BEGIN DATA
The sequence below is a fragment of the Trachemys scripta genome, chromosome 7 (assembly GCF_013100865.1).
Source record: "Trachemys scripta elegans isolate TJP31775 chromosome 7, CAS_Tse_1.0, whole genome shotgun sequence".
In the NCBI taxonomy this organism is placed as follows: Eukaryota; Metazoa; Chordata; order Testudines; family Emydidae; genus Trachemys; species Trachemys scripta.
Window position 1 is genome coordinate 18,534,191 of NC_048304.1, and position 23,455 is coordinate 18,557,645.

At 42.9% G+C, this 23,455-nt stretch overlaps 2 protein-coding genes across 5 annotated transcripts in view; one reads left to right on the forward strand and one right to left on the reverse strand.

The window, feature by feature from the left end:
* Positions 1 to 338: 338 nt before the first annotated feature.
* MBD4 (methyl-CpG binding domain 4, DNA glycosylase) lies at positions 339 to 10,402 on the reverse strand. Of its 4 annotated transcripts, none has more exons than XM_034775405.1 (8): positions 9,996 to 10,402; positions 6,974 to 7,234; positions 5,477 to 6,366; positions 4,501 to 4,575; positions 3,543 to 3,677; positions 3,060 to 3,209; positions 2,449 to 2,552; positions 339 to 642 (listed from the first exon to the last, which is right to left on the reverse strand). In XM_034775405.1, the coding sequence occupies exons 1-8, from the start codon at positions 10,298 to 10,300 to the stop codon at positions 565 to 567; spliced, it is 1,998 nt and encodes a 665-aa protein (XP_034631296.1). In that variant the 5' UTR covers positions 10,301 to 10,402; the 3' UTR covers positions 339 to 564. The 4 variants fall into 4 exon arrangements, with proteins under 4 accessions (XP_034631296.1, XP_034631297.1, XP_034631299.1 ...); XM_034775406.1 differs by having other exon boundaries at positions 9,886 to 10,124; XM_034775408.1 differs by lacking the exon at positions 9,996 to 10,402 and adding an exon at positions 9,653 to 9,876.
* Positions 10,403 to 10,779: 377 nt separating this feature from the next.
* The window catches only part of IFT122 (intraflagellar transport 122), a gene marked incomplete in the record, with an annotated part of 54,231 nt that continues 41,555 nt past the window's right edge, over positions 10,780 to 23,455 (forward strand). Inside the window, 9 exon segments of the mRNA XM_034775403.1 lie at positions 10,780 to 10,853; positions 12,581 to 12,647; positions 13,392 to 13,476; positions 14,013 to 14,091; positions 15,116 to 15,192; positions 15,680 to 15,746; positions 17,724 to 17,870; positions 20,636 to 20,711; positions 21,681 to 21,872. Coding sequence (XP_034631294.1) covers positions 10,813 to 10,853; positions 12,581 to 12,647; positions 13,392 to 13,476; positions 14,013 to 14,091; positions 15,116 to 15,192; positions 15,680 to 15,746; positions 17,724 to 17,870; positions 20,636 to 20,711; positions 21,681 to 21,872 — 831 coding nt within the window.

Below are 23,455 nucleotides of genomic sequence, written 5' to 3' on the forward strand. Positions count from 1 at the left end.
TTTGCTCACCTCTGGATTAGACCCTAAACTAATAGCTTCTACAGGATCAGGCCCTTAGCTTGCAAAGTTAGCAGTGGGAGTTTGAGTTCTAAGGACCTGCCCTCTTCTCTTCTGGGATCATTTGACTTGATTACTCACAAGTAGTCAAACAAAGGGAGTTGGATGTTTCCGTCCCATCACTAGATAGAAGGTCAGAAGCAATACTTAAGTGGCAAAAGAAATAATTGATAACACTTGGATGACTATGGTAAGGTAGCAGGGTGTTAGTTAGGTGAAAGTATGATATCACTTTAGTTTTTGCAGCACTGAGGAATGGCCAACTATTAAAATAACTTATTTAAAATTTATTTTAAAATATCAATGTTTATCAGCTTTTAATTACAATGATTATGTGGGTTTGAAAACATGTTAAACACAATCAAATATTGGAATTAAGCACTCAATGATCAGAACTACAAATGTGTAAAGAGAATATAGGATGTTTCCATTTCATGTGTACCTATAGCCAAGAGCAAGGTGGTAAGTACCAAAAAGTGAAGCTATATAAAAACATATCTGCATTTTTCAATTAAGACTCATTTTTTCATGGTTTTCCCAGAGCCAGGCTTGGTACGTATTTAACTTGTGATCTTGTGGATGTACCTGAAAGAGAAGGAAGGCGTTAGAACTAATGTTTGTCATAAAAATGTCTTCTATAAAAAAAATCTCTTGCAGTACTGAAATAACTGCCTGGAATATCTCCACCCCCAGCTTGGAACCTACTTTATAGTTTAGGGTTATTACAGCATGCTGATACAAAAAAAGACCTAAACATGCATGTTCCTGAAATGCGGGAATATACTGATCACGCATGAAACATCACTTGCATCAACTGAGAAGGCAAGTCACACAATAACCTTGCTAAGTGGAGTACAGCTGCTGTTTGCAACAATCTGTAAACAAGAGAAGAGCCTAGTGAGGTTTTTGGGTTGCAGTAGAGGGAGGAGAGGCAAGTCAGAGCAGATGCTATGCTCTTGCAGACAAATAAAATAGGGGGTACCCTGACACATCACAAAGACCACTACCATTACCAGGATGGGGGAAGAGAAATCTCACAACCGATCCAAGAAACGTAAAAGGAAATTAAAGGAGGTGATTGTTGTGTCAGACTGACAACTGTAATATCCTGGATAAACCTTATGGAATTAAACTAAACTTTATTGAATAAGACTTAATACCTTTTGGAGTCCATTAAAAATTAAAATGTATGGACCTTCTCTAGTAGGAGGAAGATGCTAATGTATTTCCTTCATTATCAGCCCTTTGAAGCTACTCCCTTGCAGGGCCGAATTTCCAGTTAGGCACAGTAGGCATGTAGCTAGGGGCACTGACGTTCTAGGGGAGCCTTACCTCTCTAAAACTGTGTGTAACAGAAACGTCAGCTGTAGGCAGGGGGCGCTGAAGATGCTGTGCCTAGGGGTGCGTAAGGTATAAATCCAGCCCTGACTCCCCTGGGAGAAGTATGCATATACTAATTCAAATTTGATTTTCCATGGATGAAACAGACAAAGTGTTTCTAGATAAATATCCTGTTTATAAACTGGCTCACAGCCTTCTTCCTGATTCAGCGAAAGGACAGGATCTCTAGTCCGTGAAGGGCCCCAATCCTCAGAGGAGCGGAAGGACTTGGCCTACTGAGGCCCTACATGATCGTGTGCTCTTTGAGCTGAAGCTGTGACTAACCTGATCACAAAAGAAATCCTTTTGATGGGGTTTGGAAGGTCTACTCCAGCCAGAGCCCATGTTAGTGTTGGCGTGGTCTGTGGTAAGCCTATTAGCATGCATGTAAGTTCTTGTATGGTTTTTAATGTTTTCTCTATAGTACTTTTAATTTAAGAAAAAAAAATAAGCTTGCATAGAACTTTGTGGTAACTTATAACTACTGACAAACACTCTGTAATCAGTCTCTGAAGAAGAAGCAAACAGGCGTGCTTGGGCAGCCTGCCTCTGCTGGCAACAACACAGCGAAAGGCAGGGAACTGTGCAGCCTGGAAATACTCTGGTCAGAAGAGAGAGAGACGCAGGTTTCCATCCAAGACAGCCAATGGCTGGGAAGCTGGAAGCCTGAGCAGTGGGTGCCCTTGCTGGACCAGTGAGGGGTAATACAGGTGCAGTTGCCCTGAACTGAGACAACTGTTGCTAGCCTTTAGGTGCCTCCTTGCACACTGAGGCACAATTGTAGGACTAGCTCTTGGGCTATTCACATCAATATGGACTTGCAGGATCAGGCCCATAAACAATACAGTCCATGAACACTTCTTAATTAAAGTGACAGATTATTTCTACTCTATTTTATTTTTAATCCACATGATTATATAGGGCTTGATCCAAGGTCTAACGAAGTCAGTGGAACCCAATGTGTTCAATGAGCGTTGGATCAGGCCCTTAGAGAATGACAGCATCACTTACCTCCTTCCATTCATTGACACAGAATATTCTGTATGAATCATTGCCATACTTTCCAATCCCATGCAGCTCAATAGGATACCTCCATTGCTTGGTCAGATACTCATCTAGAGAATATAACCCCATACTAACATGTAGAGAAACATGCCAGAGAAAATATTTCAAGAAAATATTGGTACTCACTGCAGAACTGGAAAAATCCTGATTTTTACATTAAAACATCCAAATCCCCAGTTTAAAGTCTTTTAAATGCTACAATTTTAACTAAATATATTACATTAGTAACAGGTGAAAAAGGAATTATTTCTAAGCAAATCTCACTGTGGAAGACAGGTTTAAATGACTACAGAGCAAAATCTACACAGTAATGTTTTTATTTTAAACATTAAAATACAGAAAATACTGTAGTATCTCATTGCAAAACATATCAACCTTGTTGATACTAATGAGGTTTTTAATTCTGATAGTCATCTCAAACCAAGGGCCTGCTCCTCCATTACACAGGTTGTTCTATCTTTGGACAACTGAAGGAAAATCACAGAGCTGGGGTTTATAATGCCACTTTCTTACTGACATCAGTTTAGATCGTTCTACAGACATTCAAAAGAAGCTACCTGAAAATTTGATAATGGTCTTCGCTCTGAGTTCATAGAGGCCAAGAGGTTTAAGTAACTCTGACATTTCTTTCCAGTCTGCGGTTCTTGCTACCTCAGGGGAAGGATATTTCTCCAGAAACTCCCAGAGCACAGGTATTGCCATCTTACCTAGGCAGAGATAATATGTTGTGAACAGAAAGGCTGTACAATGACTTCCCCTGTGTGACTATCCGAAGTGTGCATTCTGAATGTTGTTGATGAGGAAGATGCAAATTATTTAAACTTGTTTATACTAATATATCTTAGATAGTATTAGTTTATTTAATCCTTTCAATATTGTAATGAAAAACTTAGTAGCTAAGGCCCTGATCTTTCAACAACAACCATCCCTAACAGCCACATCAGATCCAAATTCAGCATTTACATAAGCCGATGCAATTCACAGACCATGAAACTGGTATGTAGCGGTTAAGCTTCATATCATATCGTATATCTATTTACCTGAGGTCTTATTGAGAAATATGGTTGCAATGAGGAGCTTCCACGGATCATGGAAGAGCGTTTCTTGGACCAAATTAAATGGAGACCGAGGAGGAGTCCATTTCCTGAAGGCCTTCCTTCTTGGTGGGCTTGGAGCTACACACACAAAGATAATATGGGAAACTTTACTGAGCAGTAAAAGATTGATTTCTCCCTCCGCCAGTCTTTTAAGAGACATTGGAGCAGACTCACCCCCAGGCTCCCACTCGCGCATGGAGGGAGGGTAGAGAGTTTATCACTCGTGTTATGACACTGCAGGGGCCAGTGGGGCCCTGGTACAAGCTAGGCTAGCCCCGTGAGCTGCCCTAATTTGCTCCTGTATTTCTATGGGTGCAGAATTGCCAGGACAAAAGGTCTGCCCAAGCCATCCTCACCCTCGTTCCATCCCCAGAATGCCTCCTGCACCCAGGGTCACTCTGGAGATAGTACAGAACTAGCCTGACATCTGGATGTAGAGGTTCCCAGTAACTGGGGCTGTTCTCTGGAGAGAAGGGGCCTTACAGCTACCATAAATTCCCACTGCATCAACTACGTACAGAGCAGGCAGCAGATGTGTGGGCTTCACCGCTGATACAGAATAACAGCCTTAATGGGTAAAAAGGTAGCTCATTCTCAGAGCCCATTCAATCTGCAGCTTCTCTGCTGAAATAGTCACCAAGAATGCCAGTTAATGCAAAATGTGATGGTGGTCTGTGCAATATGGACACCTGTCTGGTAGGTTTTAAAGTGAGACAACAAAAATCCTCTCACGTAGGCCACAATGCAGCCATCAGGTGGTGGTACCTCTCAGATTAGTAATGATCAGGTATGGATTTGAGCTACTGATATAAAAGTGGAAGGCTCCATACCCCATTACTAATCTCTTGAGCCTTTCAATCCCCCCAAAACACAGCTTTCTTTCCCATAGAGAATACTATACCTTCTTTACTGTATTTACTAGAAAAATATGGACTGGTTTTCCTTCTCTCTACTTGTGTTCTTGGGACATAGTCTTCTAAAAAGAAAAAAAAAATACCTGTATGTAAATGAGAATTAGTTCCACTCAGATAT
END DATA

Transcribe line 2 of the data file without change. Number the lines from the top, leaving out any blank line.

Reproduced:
Source record: "Trachemys scripta elegans isolate TJP31775 chromosome 7, CAS_Tse_1.0, whole genome shotgun sequence".